The issue of how we need to follow the fourth commandment has caused a little controversy in the past few years, but it seems that it’s mostly died down. There was a time in which “Blue Laws” (making it illegal to conduct business on Sunday) were quite common, but they seem to have gone the way of the dinosaur in most communities. There was a time in which most conservative Christians would never dream of going to a store or (heaven forbid) participating in some form of “worldly” entertainment (like TV or movies) on Sunday. Times have certainly changed, and outside of conservative Jewish circles this commandment seems to have been largely abandoned.
Of course, there are some reasons for this. First, there's no Scriptural basis for changing the Sabbath from Saturday to Sunday. The closest we can find to it in the New Testament is Revelation 1:10, which refers to the “Lord’s day,” which probably was a reference to Sunday, but that doesn't change my main point. The only other argument is tradition, because the early church began worshipping on Sunday very early in its history (for obvious reasons). But as far as a direct command to treat Sunday as a day in which you're forbidden to do anything but worship the Lord, you won’t find it in Scripture. Furthermore, Paul told us “[Do] not let anyone judge you by what you eat or drink, or with regard to a religious festival, a New Moon celebration or a Sabbath day. These are a shadow of the things that were to come; the reality, however, is found in Christ.” In other words, the Sabbath points us towards Christ, but we shouldn’t consider ourselves legalistically bound to it. Another point to consider is that it's the only one of the Ten Commandments which is never repeated in the N.T.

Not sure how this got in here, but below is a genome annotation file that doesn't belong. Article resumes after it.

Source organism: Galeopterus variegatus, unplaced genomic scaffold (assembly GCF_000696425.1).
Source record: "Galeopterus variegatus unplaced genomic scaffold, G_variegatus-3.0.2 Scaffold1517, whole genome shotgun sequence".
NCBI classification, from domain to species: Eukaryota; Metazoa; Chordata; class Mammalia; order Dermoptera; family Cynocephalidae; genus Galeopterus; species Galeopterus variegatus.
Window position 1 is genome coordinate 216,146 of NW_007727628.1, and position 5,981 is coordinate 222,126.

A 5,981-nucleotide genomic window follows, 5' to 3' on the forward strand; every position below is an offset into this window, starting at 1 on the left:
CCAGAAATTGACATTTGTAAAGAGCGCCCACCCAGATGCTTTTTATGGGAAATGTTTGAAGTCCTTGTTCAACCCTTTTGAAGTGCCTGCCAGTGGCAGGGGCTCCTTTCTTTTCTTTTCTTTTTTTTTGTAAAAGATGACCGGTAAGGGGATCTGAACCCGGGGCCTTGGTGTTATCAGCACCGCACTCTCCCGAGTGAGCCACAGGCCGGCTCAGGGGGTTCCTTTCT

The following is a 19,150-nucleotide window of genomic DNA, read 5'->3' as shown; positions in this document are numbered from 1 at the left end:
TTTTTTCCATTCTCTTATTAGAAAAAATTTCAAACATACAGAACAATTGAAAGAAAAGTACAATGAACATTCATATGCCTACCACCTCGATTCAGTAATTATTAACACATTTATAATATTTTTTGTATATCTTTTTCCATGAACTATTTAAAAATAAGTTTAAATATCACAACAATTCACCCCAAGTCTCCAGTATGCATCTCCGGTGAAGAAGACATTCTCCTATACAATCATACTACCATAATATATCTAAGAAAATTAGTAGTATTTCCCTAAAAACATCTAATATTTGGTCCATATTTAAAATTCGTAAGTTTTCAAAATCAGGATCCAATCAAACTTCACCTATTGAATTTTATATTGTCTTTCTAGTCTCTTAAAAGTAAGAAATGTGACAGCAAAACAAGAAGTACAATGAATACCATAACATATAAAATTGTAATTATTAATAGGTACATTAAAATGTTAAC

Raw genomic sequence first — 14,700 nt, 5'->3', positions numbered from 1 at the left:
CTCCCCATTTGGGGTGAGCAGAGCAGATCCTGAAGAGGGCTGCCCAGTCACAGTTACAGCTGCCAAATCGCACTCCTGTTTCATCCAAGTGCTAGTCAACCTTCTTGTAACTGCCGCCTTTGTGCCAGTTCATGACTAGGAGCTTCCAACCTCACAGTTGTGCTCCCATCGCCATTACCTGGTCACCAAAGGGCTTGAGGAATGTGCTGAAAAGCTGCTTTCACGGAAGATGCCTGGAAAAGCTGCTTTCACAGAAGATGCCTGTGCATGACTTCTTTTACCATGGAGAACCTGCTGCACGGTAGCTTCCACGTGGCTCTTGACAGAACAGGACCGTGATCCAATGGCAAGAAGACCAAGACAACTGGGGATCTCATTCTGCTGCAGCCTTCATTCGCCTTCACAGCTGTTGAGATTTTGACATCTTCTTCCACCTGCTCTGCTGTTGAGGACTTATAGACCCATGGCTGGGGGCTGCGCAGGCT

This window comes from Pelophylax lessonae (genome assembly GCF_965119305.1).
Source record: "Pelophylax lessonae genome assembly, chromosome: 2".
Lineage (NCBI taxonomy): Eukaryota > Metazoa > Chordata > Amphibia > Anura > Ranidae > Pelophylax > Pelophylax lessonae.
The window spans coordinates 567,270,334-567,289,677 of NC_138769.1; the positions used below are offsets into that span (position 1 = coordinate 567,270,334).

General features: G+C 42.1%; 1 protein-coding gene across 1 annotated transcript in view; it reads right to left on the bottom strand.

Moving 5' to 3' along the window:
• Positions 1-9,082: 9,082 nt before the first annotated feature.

Does this mean that we can simply ignore this commandment, then? I don’t think so. This is the only commandment in which we’re told that the reason to obey is in order to follow God’s example at the beginning of creation. In other words, this commandment is woven into the very fabric of creation itself. The pattern of work, then rest, is not something God made up just for humanity’s benefit; it’s carried out all around us. Most of the animal world and most of the plant world follows this pattern, so it’s part of the whole rhythm of everything. When we abandon this pattern by going without rest (or work!), we’ll find ourselves running like a car with sugar in its gas tank. I don’t believe we're obligated not to do anything on Sunday, but it would definitely be a good idea to take at least one day off a week to “recharge” and refocus our attention on what’s really important in life, especially our relationship with our Savior.
Lord Jesus, like Paul said you are my Sabbath Rest. In you I find rest from my work, both here and in eternity.
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